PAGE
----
Viewing motivators for horror movies

  • Gore watchers typically have low empathy, high sensation seeking, and a strong identification with the killer.
  • Thrill watchers typically have both high empathy and sensation seeking;they identify themselves more with the victims and like the suspense of the film.
  • Independent watchers typically have a high empathy for the victim along with a high positive effect for overcoming fear.
  • Problem watchers typically have high empathy for the victim but are characterized by negative effect (particularly a sense of helplessness).

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MORE IDEAS FROM THE ARTICLE

Primary factors that make horror films alluring
  • Tension - Generated by suspense, mystery, terror, shock and gore.
  • Relevance - The horror film may relate to personal relevance, cultural meaningfulness, the fear of death, etc. 
  • Unrealism -The fictional nature of horror films affords viewers a sense of control by placing psychological distance between them and the violent acts they have witnessed.
  • Dr. Carl Jung believed horror films “tapped into primordial archetypes buried deep in our collective subconscious – images like shadow and mother play important role in the horror genre”.
  • Horror films are watched as a way of purging negative emotions and/or as a way to relieve pent-up aggression.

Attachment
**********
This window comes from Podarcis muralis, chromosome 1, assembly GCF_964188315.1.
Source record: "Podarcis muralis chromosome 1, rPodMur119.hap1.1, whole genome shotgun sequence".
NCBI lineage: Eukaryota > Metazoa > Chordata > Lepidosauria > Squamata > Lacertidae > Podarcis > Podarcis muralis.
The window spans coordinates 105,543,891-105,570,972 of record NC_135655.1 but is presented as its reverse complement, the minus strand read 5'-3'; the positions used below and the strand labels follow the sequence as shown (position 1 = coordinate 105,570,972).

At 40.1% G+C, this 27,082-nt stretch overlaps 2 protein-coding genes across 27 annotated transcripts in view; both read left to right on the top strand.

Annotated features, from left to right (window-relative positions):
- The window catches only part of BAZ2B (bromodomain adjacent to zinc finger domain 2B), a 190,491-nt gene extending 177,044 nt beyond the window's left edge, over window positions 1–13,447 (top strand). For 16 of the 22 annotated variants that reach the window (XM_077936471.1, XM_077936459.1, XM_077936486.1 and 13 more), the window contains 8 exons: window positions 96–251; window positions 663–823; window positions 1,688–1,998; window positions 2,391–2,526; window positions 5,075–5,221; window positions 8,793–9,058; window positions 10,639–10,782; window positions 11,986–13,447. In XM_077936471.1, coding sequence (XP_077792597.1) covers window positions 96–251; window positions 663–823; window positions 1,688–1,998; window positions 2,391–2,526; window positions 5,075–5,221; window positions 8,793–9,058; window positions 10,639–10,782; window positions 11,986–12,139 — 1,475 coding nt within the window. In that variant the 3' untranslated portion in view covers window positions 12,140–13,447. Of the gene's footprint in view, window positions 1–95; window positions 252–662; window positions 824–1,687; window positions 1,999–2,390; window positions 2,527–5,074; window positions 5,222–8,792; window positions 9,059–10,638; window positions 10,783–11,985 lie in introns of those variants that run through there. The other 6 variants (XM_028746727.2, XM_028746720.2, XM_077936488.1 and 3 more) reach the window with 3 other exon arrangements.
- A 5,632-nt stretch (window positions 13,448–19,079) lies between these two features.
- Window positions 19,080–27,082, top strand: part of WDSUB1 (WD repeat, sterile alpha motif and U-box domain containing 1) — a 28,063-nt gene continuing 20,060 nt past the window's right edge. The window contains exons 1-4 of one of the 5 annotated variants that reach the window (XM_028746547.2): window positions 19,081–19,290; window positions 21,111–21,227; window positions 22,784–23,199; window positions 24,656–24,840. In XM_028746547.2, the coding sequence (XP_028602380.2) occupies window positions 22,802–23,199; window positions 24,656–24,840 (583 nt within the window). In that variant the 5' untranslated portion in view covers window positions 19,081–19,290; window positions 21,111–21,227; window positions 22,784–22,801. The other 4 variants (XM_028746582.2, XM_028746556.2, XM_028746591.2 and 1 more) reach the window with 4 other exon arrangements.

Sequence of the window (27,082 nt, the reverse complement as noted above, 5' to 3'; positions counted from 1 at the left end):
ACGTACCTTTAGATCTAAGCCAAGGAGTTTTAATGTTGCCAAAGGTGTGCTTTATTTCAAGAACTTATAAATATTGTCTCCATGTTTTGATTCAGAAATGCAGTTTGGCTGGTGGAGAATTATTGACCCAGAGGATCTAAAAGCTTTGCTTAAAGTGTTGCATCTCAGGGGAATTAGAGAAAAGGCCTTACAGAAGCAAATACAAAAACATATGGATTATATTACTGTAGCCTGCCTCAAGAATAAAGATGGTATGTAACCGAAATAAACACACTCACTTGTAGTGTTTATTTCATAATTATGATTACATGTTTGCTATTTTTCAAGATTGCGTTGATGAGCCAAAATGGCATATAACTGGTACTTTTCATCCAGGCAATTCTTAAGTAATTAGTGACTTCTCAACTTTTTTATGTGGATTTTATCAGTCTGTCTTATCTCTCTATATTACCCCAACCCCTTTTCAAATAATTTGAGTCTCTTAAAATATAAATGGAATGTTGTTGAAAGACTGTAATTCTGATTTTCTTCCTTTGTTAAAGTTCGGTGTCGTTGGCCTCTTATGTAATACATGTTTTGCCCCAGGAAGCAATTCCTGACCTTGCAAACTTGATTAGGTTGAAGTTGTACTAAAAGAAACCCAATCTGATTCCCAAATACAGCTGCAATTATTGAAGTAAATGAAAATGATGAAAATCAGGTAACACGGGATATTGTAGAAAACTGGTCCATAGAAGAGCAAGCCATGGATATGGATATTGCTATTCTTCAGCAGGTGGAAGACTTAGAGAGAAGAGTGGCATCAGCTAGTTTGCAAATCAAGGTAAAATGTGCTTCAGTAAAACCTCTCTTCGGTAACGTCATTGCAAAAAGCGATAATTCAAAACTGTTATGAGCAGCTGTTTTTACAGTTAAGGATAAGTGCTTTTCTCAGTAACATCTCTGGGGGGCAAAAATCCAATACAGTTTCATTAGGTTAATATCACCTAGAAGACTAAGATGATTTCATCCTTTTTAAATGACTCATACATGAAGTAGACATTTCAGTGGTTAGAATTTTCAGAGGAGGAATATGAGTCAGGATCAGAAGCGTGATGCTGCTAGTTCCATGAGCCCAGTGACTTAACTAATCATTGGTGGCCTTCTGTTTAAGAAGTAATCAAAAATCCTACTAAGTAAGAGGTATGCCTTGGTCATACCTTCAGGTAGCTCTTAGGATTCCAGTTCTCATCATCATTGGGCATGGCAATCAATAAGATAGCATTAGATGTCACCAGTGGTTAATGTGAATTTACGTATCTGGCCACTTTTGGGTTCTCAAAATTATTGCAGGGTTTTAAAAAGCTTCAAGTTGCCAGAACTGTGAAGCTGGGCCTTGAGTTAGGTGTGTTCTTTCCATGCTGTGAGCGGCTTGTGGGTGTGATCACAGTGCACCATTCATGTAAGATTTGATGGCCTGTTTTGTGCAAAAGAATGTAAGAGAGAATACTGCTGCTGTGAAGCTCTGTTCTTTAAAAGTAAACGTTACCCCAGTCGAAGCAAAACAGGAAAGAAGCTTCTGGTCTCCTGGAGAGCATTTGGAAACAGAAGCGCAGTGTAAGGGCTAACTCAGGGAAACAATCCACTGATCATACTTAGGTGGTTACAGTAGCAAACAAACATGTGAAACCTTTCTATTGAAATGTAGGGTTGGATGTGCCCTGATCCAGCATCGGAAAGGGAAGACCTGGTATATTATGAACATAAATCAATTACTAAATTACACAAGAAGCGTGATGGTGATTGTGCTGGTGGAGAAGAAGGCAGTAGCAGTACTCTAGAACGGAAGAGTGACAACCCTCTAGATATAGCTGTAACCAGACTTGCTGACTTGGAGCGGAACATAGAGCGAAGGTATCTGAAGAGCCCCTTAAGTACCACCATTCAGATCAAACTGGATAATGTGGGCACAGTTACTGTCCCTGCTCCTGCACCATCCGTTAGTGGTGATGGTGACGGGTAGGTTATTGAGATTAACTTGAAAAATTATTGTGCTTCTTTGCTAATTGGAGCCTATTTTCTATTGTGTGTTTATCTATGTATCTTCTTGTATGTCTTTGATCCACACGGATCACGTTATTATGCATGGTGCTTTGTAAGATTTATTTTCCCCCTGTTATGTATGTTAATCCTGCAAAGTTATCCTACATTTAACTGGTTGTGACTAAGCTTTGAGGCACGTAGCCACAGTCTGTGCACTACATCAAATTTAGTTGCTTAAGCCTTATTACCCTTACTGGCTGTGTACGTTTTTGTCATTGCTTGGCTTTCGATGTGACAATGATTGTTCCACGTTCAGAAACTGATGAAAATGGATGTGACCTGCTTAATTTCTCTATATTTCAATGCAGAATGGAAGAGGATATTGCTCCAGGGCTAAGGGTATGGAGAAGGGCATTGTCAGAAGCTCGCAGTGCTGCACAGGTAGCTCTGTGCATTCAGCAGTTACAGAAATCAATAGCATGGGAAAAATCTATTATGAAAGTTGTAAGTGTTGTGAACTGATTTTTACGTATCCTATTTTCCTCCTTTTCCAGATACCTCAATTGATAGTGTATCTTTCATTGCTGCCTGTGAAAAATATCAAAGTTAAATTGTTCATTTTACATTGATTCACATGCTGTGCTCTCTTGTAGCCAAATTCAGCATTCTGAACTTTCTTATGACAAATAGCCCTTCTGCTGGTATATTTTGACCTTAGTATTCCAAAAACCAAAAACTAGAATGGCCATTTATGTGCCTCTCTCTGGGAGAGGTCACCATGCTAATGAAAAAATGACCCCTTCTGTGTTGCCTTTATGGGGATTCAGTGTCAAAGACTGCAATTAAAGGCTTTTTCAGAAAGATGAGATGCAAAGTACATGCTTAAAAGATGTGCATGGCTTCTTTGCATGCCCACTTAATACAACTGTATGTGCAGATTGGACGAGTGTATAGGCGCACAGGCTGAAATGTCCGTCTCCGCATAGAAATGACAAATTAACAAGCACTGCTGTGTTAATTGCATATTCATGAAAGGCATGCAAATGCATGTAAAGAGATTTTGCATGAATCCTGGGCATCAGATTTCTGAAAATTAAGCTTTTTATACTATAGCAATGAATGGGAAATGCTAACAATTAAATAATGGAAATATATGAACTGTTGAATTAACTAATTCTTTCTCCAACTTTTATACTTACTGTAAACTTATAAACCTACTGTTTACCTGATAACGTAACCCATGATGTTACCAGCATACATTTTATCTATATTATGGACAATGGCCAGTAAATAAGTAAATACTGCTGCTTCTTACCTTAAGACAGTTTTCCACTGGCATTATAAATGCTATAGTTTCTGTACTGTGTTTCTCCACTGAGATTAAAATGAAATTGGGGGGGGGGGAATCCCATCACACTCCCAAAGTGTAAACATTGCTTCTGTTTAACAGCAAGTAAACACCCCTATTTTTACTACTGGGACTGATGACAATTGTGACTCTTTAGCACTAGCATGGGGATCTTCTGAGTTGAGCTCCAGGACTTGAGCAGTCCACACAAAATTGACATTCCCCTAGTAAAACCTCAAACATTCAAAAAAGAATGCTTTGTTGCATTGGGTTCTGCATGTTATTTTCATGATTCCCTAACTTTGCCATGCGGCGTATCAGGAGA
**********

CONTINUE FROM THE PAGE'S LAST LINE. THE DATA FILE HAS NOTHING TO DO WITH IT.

• Horror movies are enjoyed because the people on screen getting killed deserve it.
  • Cultural historian David Skal has argued that horror films simply reflect our societal fears.

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RELATED IDEAS

Why we feel intimidated with abnormal things

1. Thoughts like "what if there actually are ghosts" create excitement.  Seeking this kind of experiences may be a kind of logical reality-check.

2. Such experiences may evoke different types of repressed complexes or ideas that we may wish to process.

3. Freud claims that most people are never completely freed from the fear of darkness, loneliness and silence. 

2

IDEAS

  • We consciously disapprove of what the monster is doing, but deep down part of us enjoys seeing the mayhem the monster unleashes.
  • We enjoy rooting for the protagonists as they battle the monster.
  • We might not endorse the monster’s actions, but we may find it captivating. 
  • Findind the nature of the monster - its powers, its weaknesses, where it came from  - is a process of discovery that we enjoy.
  • The thrill that fear offers, particularly for “sensation seekers" - especially in a context where there’s no real threat to us.
  • It contains symbolic representations of real fears. 
Why some people savor scary movies, and others hate them
  • The Excitation Transfer Process. How you feel AFTER the movie.  When watching frightening films, the heart rate, blood pressure and respiration increases. After the film, the physiological arousal lingers. If you had fun with friends, these positive emotions are intensified. If you did not enjoy the company, negative feelings are intensified.
  • People are wired differently. About 10 percent of the population enjoys the adrenaline rush.
  • Novelty. Everyone pays attention to anomalies in our environment.
  • Gender Socialization. Men often like [scary films] as date movies because women are more likely to seek physical closeness when they’re scared, and men can show off their strength and bravery.
  • Some people enjoy the adrenaline rush of being scared while being safe.

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